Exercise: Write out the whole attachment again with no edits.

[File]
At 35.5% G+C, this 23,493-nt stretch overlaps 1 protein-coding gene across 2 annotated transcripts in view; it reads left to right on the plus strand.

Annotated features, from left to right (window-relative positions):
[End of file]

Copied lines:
At 35.5% G+C, this 23,493-nt stretch overlaps 1 protein-coding gene across 2 annotated transcripts in view; it reads left to right on the plus strand.

Annotated features, from left to right (window-relative positions):